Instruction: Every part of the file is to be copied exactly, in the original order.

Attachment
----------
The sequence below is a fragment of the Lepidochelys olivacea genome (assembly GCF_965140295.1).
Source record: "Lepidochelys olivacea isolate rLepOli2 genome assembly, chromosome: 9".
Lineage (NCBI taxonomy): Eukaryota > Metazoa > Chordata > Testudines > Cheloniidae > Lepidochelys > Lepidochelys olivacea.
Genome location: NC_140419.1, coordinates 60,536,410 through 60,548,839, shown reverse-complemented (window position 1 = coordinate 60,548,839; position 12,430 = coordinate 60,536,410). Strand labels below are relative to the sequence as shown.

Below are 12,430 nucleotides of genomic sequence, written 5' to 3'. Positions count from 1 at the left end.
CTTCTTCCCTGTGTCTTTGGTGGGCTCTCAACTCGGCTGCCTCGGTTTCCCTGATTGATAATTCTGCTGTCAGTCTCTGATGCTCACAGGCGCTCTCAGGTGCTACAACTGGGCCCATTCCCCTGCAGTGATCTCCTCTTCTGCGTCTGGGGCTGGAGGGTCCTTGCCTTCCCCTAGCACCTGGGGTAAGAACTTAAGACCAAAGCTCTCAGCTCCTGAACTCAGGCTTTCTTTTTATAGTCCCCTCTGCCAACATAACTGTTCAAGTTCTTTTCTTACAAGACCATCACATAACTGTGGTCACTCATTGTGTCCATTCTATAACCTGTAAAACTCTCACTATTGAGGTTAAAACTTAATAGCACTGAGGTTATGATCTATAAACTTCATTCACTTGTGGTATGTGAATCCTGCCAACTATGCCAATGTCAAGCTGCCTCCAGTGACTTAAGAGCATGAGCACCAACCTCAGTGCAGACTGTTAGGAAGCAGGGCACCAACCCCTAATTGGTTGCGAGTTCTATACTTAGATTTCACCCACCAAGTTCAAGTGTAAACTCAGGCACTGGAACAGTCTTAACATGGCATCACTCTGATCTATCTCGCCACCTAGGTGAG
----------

The sequence below is a fragment of the Lepidochelys olivacea genome (assembly GCF_965140295.1).
Source record: "Lepidochelys olivacea isolate rLepOli2 genome assembly, chromosome: 9".
Lineage (NCBI taxonomy): Eukaryota > Metazoa > Chordata > Testudines > Cheloniidae > Lepidochelys > Lepidochelys olivacea.
Genome location: NC_140419.1, coordinates 60,536,410 through 60,548,839, shown reverse-complemented (window position 1 = coordinate 60,548,839; position 12,430 = coordinate 60,536,410). Strand labels below are relative to the sequence as shown.

Below are 12,430 nucleotides of genomic sequence, written 5' to 3'. Positions count from 1 at the left end.
CTTCTTCCCTGTGTCTTTGGTGGGCTCTCAACTCGGCTGCCTCGGTTTCCCTGATTGATAATTCTGCTGTCAGTCTCTGATGCTCACAGGCGCTCTCAGGTGCTACAACTGGGCCCATTCCCCTGCAGTGATCTCCTCTTCTGCGTCTGGGGCTGGAGGGTCCTTGCCTTCCCCTAGCACCTGGGGTAAGAACTTAAGACCAAAGCTCTCAGCTCCTGAACTCAGGCTTTCTTTTTATAGTCCCCTCTGCCAACATAACTGTTCAAGTTCTTTTCTTACAAGACCATCACATAACTGTGGTCACTCATTGTGTCCATTCTATAACCTGTAAAACTCTCACTATTGAGGTTAAAACTTAATAGCACTGAGGTTATGATCTATAAACTTCATTCACTTGTGGTATGTGAATCCTGCCAACTATGCCAATGTCAAGCTGCCTCCAGTGACTTAAGAGCATGAGCACCAACCTCAGTGCAGACTGTTAGGAAGCAGGGCACCAACCCCTAATTGGTTGCGAGTTCTATACTTAGATTTCACCCACCAAGTTCAAGTGTAAACTCAGGCACTGGAACAGTCTTAACATGGCATCACTCTGATCTATCTCGCCACCTAGGTGAG